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Two INRS teams receive funding from CFI and the Government of Canada

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August 14, 2019 // by Julie Robert
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The Government of Canada will invest in cutting-edge facilities for the Institut National de la Recherche Scientifique (INRS) through the Canada Foundation for Innovation’s (CFI) John R. Evans Leaders Fund (JELF). The Honourable Kirsty Duncan, Minister of Science and Sport, announced the recipients this Monday at the University of Alberta. INRS Professors Marie-Soleil Cloutier and Jerôme Comte (principal investigators) were awarded a total of $216,886 for their respective research projects.
 
The Fund helps exceptional university scientists conduct leading-edge research by giving them the tools and equipment they need to become leaders in their field.
 
 
Marie-Soleil Cloutier (PI) and Sandra Breux (co-PI) will use the funds to launch their Laboratoire Ville Intelligente et Piétonne (V.I.P) with the aim of making utilitarian walking a possible alternative to urban travel while giving city dwellers the opportunity to become relevant players within intelligent cities. Based on a series of immersive experiments with volunteer pedestrians and officials responsible for creating pedestrian spaces, researchers will document the pedestrian experience according to the socio-demographic characteristics of the individual. They will also brainstorm on how technology can optimize the pedestrian experience and develop pilot projects that promote utilitarian walking. Their goal is to adapt the technology so that it works for everyone and allows pedestrians to act on their experience without having to use an individual technological interface.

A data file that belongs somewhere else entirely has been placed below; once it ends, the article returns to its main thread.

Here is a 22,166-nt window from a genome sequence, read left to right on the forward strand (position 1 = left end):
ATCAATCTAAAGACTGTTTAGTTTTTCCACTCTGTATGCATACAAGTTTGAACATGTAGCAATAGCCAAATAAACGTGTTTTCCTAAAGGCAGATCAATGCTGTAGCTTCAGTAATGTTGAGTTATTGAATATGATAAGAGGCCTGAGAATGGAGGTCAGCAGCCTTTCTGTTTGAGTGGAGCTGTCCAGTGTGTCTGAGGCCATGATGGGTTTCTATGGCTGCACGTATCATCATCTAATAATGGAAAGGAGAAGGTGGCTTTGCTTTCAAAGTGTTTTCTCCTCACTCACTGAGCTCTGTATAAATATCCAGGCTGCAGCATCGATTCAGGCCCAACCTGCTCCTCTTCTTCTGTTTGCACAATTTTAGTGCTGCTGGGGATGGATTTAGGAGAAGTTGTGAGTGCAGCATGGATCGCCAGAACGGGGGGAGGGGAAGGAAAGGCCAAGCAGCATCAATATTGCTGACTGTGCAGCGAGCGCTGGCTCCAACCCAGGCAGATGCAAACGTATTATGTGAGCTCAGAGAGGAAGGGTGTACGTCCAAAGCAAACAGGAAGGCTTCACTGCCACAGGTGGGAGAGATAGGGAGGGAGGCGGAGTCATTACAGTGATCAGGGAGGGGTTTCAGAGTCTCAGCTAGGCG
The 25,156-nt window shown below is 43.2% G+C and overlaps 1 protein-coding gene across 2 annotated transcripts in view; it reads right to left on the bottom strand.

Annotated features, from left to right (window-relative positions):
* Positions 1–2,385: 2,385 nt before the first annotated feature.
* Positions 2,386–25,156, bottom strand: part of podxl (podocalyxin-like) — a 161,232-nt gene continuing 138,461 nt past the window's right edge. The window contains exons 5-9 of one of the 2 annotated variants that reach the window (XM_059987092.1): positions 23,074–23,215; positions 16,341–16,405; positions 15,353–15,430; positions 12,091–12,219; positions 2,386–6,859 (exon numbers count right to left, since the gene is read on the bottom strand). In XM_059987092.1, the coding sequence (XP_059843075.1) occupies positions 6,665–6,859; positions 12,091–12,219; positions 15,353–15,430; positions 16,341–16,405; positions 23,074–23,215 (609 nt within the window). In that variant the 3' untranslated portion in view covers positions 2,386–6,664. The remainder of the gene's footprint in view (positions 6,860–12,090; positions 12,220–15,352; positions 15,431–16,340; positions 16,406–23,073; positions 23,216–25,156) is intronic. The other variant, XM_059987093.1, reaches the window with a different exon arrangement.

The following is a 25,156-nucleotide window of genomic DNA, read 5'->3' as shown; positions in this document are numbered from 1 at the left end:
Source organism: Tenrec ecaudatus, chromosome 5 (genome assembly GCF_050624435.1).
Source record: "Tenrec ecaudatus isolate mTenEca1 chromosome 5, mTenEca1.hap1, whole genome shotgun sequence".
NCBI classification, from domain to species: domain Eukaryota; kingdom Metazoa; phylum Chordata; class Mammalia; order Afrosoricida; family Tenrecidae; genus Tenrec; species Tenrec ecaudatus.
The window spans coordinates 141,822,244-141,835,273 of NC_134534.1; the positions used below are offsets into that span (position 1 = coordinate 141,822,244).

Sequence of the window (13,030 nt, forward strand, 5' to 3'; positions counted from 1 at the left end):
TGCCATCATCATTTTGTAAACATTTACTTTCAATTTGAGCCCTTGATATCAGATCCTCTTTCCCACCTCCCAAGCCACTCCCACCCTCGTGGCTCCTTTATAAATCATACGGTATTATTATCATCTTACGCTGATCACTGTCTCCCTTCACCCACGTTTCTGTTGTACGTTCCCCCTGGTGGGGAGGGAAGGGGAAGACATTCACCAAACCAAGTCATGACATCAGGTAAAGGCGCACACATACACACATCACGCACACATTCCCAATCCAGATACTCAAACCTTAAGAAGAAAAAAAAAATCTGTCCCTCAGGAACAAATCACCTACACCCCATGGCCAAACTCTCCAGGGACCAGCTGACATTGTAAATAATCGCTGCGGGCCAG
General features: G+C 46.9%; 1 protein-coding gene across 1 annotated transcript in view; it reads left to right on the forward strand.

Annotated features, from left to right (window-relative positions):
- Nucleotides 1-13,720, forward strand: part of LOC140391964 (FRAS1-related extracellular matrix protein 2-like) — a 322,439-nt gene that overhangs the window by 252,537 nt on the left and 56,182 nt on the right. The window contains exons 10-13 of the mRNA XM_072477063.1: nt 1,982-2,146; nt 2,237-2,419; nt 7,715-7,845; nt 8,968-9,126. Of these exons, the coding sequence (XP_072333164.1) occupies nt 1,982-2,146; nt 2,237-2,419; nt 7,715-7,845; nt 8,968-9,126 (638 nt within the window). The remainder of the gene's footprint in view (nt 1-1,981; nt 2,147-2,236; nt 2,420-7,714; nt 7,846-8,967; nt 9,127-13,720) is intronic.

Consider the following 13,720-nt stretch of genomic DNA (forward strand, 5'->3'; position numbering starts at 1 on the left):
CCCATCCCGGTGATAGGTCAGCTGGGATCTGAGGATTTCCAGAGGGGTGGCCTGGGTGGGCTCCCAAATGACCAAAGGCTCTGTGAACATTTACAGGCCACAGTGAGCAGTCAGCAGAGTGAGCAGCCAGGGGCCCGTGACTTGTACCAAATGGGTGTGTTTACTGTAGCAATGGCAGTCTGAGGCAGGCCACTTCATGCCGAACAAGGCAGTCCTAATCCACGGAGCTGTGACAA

Jérôme Comte (PI) and Isabelle Lavoie (co-PI) will set up a unique infrastructure for research training in aquatic microbial ecology (A-FRAME). The goal? Advance the knowledge of how aquatic microorganism communities function and how they respond to environmental disturbances. Freshwater ecosystems in Canada are undergoing rapid and major alterations in their structure and integrity as a result of human activities and climate change. Understanding how microbes will respond to new or changing environmental forces is therefore critical in predicting the implications on ecosystem functioning. In addition to contributing to the training of the next generation of aquatic ecological leaders, this research program will contribute to science-based decision-making and improved management and conservation of aquatic resources.
 
The total investment, more than $61 million for state-of-the-art research labs and equipment, will support 261 projects at 40 universities across Canada including the INRS. ♦

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